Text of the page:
If you thought you’d escaped the holidays without adding another notch to your belt buckle, settle in and grab a pair of sweatpants because February is also the Great American Pie Month. The first pies were baked thousands of years ago in Sumer, and since then, the taste and purpose of pie in society has evolved dramatically. Only within the past several hundred years has the crust become consumable—did you know medieval crusts were referred to as “coffins?” In the modern day, the circular treat has taken on a bevy of identities that, together, beg the question, what’s the best thing to put into a pie? Your teeth, of course.
Great American Pie Month timeline
First pie eating champion named
It was six-year-old boy, who ate a 10-inch pie in 15 seconds.
Pumpkins start to be featured in pies
Pumpkins make their way from the fields and into the kitchen, but feature squash prominently.
First Thanksgiving dinner recorded
It featured meat, not pumpkin or pecan pie.
Robert Greene makes pie famous
The poet writes of his love for apple pie in “Arcadia,” begetting a cultural revolution.
- 2000 BC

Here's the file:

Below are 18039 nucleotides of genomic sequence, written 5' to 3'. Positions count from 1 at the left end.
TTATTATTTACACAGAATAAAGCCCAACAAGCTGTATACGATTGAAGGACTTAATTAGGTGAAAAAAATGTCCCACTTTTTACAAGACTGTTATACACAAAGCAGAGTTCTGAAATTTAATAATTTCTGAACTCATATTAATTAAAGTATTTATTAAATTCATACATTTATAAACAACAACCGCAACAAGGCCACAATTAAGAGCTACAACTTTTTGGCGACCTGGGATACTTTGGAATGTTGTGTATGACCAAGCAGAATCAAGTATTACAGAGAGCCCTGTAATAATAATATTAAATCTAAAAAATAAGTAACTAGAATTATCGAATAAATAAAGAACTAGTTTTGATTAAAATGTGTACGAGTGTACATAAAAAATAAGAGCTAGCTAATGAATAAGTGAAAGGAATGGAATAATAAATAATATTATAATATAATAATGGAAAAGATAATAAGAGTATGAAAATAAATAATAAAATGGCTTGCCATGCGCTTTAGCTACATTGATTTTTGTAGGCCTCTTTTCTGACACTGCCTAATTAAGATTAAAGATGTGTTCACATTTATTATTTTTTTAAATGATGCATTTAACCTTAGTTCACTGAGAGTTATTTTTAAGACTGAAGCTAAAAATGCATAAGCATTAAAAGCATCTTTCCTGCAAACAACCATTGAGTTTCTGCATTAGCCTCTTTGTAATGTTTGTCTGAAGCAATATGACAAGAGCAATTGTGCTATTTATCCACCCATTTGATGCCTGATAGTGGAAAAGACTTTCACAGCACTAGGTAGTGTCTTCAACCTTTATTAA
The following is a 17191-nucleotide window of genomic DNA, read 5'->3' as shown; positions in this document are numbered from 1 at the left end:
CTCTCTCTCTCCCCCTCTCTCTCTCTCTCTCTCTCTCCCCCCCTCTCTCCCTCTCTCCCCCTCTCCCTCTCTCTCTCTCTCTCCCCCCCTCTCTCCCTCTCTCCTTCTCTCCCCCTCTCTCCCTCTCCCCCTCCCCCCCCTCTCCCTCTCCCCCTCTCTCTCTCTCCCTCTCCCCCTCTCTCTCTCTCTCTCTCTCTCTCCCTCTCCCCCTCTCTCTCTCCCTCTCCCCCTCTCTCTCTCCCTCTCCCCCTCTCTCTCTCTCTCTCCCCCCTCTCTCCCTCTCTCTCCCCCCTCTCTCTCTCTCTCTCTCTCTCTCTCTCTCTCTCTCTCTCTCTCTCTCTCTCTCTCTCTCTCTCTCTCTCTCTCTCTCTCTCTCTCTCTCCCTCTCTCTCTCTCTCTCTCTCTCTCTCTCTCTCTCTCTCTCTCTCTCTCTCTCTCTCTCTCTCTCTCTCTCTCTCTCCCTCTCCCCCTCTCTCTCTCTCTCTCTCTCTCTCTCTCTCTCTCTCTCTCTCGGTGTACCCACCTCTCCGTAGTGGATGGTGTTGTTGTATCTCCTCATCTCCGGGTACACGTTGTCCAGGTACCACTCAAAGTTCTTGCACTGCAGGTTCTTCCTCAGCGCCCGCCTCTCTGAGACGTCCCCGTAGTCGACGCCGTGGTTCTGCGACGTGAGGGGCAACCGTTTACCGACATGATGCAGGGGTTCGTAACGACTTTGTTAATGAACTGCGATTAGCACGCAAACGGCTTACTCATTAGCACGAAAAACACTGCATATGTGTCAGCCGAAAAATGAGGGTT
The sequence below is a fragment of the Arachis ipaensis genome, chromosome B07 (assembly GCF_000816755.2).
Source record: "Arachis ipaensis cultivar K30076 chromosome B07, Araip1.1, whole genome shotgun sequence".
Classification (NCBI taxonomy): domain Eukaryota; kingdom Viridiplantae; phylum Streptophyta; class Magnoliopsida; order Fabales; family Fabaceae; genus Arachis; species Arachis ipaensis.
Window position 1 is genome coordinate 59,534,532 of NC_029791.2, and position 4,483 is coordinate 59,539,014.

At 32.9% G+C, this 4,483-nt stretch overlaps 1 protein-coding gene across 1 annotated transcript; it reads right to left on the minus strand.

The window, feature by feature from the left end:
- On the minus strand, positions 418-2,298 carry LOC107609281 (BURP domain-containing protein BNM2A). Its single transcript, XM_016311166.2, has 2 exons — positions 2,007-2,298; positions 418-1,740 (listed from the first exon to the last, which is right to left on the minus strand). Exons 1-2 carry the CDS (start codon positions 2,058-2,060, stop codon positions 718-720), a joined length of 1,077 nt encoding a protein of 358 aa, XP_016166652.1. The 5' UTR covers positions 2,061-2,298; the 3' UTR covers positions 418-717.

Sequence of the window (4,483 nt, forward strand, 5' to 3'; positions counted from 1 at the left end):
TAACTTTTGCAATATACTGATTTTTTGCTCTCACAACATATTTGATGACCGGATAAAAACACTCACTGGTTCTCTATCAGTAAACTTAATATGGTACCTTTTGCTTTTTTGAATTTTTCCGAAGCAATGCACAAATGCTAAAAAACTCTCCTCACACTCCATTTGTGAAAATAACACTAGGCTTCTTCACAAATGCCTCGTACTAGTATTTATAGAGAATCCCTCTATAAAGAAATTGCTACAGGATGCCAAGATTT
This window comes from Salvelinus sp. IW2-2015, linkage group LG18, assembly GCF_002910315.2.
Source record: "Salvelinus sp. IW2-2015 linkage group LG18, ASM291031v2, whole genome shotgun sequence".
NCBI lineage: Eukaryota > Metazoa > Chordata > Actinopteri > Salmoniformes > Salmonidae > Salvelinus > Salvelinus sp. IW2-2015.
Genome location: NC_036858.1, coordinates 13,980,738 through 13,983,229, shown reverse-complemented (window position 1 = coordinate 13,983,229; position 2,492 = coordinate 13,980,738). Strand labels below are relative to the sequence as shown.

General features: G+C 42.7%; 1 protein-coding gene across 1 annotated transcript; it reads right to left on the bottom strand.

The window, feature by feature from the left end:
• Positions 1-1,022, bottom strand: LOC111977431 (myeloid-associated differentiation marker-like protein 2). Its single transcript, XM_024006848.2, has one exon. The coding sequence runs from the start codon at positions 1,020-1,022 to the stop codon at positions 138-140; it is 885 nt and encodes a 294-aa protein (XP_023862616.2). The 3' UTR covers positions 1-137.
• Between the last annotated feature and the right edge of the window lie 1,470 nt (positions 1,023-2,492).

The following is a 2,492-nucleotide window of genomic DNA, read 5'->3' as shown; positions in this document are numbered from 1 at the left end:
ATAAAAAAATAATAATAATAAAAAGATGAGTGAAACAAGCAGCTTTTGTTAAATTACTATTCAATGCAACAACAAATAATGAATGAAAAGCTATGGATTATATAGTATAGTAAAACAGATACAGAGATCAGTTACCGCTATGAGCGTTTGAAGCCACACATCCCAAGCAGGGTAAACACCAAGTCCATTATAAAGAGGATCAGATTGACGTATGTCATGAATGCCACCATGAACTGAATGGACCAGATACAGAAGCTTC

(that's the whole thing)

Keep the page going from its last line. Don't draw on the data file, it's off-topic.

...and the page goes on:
First pie recipe found
Dated from thousands of years ago, archaeologists discovered a tablet with a chicken pie recipe.
Great American Pie Month Activities
Eat pie for breakfast
A quiche is a savory pie whose filling is based on an egg-based custard and is rife for experimentation. Popular ingredients to include in breakfast quiches include bacon, sausage, mushrooms, kale, goat cheese, and even garlic.
Go the nontraditional route
There are so many variations of pies to cook! If the idea of another apple pie is unappealing, try meat, key lime, lemon meringue, or even buttermilk pie.
Experiment with pie crust
Pies aren't singular in their format. A pie with no bottom pie is a cobbler. A pie baked without the use of a baking pan is a galette. A two-crust pie uses the dough to completely encase the filling, ensuring a colorful, bountiful finished product.
Why We Love Great American Pie Month
Pies are delicious and funny
Often forgotten in the luster of the Great American Pie Month are the comedic elements of pies. Owing to the earliest days of prank humor, pies have always been a troublemaker’s favorite to aim at a pompous, well-deserving face. Make sure to use a cool creampie for this joke to avoid injury.
Pie crusts were created to replace such appetizing things as wet mud or leaves. Dough not only allows ingredients to remain fresh, but also retains the juices created in the baking process.
Baked pies are as American as sitcoms
From Carol Brady of the Brady Bunch to Marge Simpson, characters are always baking pies on TV. Just like eggs and bacon are for breakfast, pie is always for dessert in a sitcom!